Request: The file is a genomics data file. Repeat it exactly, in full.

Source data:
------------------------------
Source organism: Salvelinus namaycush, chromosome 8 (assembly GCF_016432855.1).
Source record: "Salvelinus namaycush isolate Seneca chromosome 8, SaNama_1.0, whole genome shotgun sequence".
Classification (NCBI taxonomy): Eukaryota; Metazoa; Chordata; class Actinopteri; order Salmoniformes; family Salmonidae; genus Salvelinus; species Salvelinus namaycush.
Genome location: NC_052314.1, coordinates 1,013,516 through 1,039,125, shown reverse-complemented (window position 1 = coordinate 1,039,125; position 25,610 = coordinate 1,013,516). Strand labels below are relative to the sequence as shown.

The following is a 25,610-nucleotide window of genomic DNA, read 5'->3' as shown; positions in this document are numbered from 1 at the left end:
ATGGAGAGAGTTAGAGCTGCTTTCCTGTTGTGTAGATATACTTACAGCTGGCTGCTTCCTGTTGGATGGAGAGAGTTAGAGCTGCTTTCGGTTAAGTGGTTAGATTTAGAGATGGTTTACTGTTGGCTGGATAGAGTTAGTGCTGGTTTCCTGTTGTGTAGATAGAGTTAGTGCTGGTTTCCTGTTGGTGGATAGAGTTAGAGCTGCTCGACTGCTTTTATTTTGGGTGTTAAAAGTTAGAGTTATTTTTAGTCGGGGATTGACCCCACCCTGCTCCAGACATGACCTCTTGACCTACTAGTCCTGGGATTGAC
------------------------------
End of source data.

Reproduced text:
Source organism: Salvelinus namaycush, chromosome 8 (assembly GCF_016432855.1).
Source record: "Salvelinus namaycush isolate Seneca chromosome 8, SaNama_1.0, whole genome shotgun sequence".
Classification (NCBI taxonomy): Eukaryota; Metazoa; Chordata; class Actinopteri; order Salmoniformes; family Salmonidae; genus Salvelinus; species Salvelinus namaycush.
Genome location: NC_052314.1, coordinates 1,013,516 through 1,039,125, shown reverse-complemented (window position 1 = coordinate 1,039,125; position 25,610 = coordinate 1,013,516). Strand labels below are relative to the sequence as shown.

The following is a 25,610-nucleotide window of genomic DNA, read 5'->3' as shown; positions in this document are numbered from 1 at the left end:
ATGGAGAGAGTTAGAGCTGCTTTCCTGTTGTGTAGATATACTTACAGCTGGCTGCTTCCTGTTGGATGGAGAGAGTTAGAGCTGCTTTCGGTTAAGTGGTTAGATTTAGAGATGGTTTACTGTTGGCTGGATAGAGTTAGTGCTGGTTTCCTGTTGTGTAGATAGAGTTAGTGCTGGTTTCCTGTTGGTGGATAGAGTTAGAGCTGCTCGACTGCTTTTATTTTGGGTGTTAAAAGTTAGAGTTATTTTTAGTCGGGGATTGACCCCACCCTGCTCCAGACATGACCTCTTGACCTACTAGTCCTGGGATTGAC